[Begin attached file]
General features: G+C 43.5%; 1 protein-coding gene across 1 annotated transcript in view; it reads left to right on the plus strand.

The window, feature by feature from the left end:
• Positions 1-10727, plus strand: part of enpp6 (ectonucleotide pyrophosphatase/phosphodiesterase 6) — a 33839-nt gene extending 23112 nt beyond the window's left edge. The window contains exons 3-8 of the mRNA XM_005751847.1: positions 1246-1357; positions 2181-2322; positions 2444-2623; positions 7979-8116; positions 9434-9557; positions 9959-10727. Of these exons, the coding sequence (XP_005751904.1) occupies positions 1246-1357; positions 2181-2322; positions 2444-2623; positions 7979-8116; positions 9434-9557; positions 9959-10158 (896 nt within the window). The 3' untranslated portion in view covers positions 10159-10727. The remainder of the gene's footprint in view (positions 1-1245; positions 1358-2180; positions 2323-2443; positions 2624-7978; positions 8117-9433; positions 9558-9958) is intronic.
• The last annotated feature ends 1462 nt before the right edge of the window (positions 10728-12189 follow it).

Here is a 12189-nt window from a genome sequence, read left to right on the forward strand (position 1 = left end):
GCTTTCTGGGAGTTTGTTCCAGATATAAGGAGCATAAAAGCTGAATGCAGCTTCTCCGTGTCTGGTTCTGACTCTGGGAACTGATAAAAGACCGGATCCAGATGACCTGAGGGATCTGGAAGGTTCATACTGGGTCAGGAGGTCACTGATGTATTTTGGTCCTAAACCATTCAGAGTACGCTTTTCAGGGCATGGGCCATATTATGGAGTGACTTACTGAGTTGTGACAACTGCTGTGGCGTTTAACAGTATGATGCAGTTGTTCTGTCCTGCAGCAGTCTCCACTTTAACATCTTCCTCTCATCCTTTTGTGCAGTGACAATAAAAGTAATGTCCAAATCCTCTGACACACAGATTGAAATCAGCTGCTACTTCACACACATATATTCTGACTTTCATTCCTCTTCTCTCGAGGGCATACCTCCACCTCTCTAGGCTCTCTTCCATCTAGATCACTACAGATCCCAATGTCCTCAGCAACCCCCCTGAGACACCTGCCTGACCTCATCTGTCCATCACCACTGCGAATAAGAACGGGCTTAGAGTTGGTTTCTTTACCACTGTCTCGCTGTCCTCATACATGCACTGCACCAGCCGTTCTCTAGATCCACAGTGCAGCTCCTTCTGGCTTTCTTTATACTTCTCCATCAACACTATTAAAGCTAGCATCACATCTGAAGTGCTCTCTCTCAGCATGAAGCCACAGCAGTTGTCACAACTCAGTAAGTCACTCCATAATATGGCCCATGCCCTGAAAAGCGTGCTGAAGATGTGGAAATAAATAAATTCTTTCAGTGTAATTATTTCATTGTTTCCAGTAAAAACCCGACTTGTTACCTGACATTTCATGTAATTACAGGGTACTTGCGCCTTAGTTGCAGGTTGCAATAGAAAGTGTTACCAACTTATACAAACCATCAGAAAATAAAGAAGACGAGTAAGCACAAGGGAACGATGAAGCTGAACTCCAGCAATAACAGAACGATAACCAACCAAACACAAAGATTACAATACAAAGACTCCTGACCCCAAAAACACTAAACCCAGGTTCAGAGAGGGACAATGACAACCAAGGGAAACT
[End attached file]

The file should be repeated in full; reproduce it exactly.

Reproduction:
General features: G+C 43.5%; 1 protein-coding gene across 1 annotated transcript in view; it reads left to right on the plus strand.

The window, feature by feature from the left end:
• Positions 1-10727, plus strand: part of enpp6 (ectonucleotide pyrophosphatase/phosphodiesterase 6) — a 33839-nt gene extending 23112 nt beyond the window's left edge. The window contains exons 3-8 of the mRNA XM_005751847.1: positions 1246-1357; positions 2181-2322; positions 2444-2623; positions 7979-8116; positions 9434-9557; positions 9959-10727. Of these exons, the coding sequence (XP_005751904.1) occupies positions 1246-1357; positions 2181-2322; positions 2444-2623; positions 7979-8116; positions 9434-9557; positions 9959-10158 (896 nt within the window). The 3' untranslated portion in view covers positions 10159-10727. The remainder of the gene's footprint in view (positions 1-1245; positions 1358-2180; positions 2323-2443; positions 2624-7978; positions 8117-9433; positions 9558-9958) is intronic.
• The last annotated feature ends 1462 nt before the right edge of the window (positions 10728-12189 follow it).

Here is a 12189-nt window from a genome sequence, read left to right on the forward strand (position 1 = left end):
GCTTTCTGGGAGTTTGTTCCAGATATAAGGAGCATAAAAGCTGAATGCAGCTTCTCCGTGTCTGGTTCTGACTCTGGGAACTGATAAAAGACCGGATCCAGATGACCTGAGGGATCTGGAAGGTTCATACTGGGTCAGGAGGTCACTGATGTATTTTGGTCCTAAACCATTCAGAGTACGCTTTTCAGGGCATGGGCCATATTATGGAGTGACTTACTGAGTTGTGACAACTGCTGTGGCGTTTAACAGTATGATGCAGTTGTTCTGTCCTGCAGCAGTCTCCACTTTAACATCTTCCTCTCATCCTTTTGTGCAGTGACAATAAAAGTAATGTCCAAATCCTCTGACACACAGATTGAAATCAGCTGCTACTTCACACACATATATTCTGACTTTCATTCCTCTTCTCTCGAGGGCATACCTCCACCTCTCTAGGCTCTCTTCCATCTAGATCACTACAGATCCCAATGTCCTCAGCAACCCCCCTGAGACACCTGCCTGACCTCATCTGTCCATCACCACTGCGAATAAGAACGGGCTTAGAGTTGGTTTCTTTACCACTGTCTCGCTGTCCTCATACATGCACTGCACCAGCCGTTCTCTAGATCCACAGTGCAGCTCCTTCTGGCTTTCTTTATACTTCTCCATCAACACTATTAAAGCTAGCATCACATCTGAAGTGCTCTCTCTCAGCATGAAGCCACAGCAGTTGTCACAACTCAGTAAGTCACTCCATAATATGGCCCATGCCCTGAAAAGCGTGCTGAAGATGTGGAAATAAATAAATTCTTTCAGTGTAATTATTTCATTGTTTCCAGTAAAAACCCGACTTGTTACCTGACATTTCATGTAATTACAGGGTACTTGCGCCTTAGTTGCAGGTTGCAATAGAAAGTGTTACCAACTTATACAAACCATCAGAAAATAAAGAAGACGAGTAAGCACAAGGGAACGATGAAGCTGAACTCCAGCAATAACAGAACGATAACCAACCAAACACAAAGATTACAATACAAAGACTCCTGACCCCAAAAACACTAAACCCAGGTTCAGAGAGGGACAATGACAACCAAGGGAAACT